Episode VI. The Battle of Lansdown, 6 July 1643

A brushwood hedge, lined with Roundhead musketeers with culverins and Sir William Waller with Roundhead horse behind the breastwork. The battle features: 50 Roundhead horse; 30 Cavalier horse; 50 Roundhead footmen; 150 Cavalier footmen; 120 pikemen; and 30 musketeers. The trumpet sounds; ‘Boot and Saddle’ and Roundheads fall in. Hazelrig rides up to Waller and receives orders to draw out the Cavalier soldiers. Trumpets sound, and Hazwelrig and the horse ride out. Roundheads appear chased by Cavalier soldiers. Cavaliers wheel off field, and Roundheads take up the defences in disorder. There is the sound of drums when Cavalier Cornish troops enter with colours flying under Sir Bevil Grenville and attack the Roundhead defences, but they are repulsed. Sir Bevil rallies them, and again they advance. Sir Bevil is mortally wounded and taken from his horse in the assault. Anthony Payne rallies them once again, and the Cavaliers overwhelm the Roundheads who retreat. Sir Ralph Hopton mourns his dead friend. The Marquis of Hertford remarks: ‘’Tis a victory dearly bought. I would ‘twere 5000 men than he.’ Pikemen lay Bevil on crossed pikes and bear his body off in silence.

Episode VII. The Glorious Time of Beau Nash and Ralph Allen, 1752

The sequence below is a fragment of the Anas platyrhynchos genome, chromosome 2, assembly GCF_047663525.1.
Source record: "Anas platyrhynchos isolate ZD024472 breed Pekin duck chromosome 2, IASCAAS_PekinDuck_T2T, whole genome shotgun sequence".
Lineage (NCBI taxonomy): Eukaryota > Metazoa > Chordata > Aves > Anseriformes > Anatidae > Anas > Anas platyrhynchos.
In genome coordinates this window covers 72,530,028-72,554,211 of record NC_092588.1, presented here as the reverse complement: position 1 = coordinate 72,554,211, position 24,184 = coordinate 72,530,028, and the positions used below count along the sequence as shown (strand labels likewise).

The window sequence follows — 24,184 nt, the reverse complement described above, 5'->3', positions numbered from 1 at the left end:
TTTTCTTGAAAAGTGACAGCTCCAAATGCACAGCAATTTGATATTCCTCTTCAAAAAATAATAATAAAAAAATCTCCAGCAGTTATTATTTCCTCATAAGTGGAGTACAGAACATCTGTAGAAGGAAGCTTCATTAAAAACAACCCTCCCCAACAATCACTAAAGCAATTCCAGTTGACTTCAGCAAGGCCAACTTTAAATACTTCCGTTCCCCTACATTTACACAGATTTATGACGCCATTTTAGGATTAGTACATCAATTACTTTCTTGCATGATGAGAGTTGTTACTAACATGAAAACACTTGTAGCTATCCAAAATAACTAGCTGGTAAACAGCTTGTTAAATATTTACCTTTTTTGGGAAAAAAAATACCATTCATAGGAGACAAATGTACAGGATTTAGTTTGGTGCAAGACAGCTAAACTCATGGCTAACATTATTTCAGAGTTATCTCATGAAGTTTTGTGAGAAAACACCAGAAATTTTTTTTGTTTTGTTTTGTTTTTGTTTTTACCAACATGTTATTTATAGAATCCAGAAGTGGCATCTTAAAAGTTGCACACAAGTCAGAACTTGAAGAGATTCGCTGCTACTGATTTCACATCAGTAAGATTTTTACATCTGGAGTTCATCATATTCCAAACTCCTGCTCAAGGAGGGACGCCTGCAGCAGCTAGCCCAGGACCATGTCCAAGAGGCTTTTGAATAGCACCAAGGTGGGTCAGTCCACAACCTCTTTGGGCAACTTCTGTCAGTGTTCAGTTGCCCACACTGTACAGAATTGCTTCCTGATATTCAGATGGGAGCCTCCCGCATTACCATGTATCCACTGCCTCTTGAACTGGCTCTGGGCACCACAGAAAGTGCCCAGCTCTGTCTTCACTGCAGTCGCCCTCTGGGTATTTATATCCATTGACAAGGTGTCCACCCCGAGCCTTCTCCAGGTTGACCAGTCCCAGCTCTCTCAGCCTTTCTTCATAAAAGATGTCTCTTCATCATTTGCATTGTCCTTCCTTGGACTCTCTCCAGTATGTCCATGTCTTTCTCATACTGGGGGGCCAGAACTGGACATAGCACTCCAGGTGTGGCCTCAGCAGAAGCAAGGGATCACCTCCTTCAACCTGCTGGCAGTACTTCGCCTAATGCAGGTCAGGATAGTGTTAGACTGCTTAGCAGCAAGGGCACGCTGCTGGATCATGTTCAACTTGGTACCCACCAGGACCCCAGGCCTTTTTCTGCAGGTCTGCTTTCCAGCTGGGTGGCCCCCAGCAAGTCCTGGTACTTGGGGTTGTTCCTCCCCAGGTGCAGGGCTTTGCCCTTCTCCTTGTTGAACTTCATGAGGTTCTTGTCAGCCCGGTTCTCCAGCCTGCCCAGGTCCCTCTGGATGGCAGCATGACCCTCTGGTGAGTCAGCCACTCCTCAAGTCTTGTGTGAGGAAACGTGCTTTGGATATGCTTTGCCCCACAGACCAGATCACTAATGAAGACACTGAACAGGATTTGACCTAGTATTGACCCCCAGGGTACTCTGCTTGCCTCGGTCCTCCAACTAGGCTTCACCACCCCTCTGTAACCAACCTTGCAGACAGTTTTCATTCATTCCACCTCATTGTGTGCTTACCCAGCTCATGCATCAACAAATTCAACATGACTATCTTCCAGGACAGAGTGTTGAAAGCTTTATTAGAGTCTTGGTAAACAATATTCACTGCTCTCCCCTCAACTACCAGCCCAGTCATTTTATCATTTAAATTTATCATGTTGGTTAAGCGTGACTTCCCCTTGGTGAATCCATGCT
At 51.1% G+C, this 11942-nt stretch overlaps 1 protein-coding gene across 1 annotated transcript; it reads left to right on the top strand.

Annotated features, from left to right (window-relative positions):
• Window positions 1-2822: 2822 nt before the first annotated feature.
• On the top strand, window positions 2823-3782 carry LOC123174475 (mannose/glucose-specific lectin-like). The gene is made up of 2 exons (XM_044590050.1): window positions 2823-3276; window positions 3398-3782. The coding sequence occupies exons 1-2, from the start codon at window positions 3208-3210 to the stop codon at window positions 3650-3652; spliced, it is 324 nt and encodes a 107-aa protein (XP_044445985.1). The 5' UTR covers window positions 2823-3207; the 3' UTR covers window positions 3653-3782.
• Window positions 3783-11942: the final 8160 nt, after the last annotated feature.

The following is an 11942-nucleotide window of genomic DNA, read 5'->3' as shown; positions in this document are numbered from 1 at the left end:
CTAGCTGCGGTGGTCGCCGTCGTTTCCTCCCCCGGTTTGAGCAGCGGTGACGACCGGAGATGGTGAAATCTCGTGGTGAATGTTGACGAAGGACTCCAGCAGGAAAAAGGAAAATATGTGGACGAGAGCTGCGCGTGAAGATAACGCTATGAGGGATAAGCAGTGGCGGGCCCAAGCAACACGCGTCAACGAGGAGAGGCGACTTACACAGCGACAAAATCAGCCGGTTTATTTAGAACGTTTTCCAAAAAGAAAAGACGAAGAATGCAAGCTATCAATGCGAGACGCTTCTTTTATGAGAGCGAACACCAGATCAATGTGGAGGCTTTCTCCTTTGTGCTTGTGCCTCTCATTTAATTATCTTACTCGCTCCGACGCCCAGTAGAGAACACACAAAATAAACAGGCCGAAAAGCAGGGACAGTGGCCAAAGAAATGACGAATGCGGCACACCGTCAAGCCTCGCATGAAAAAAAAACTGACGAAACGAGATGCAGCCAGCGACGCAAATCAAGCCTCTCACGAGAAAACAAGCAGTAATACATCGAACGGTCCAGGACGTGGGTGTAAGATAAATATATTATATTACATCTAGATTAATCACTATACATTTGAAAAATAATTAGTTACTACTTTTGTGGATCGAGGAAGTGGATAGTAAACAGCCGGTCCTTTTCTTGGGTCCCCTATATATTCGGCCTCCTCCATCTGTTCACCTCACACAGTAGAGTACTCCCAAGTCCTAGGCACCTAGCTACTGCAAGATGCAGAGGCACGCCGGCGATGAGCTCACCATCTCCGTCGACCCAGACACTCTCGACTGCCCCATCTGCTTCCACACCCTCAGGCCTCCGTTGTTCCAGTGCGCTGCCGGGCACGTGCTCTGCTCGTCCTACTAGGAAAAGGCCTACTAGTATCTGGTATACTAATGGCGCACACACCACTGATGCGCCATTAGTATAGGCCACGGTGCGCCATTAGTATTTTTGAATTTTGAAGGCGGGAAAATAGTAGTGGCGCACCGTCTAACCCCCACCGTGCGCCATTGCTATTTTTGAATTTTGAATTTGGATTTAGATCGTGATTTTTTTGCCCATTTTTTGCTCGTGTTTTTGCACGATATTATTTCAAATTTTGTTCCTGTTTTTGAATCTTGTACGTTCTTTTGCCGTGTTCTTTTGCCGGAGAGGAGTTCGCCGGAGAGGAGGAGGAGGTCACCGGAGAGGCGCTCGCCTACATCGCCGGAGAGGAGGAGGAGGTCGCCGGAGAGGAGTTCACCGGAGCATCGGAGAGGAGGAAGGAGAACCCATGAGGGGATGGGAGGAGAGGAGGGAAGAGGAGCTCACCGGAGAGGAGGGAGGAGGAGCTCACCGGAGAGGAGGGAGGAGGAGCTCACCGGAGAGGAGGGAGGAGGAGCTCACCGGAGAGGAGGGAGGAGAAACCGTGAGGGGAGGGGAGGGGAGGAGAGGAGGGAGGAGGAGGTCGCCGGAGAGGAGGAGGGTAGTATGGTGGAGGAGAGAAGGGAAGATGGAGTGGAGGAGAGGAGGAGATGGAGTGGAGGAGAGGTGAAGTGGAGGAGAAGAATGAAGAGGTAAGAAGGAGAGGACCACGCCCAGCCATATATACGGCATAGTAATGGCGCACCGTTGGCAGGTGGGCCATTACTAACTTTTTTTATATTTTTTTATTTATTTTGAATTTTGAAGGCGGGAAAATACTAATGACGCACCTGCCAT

A chorus sings ‘Ode to the Bath Gardens’. The Earl of Chesterfield greets Beau Nash. Various lords and ladies discuss the society of Bath and its various attractions and beautiful women. People acclaim a poem by Henry Fielding: ‘Soon shall these bounteous springs thy wish bestow’. After more of this, the city companies of Bath, the masons, carpenters, joiners, cabinet-makers, tylers and plasterers, bakers, barbers, grocers, chandlers (etc.) process in followed by the mayor, councillors, aldermen, sergeants-at-mace (etc.) and a band playing tunes. Beau Nash greets the mayor, but the conversation is interrupted by ceremonial cannon. Princess Amelia enters in a sedan chair with footmen and pages and Scots Guards; she greets Nash playfully. More cannons are discharged to announce various Earls, Dukes, and the Duke of Cumberland on horseback who is warmly greeted by Princess Amelia, who presents Beau Nash and Ralph Allen. Musicians play a brief quartet. The town recorder announces that the freedom of the city is conferred upon the visitors. Various Duke and Duchesses, etc., pair up and dance a minuet. Ralph Allen escorts their Royal Highnesses to the Prior Park where a dinner is laid on. Various cheers of ‘God Save the King’ and ‘Long Live King George!’ are heard, and ‘other patriotic airs will be played by the bands.’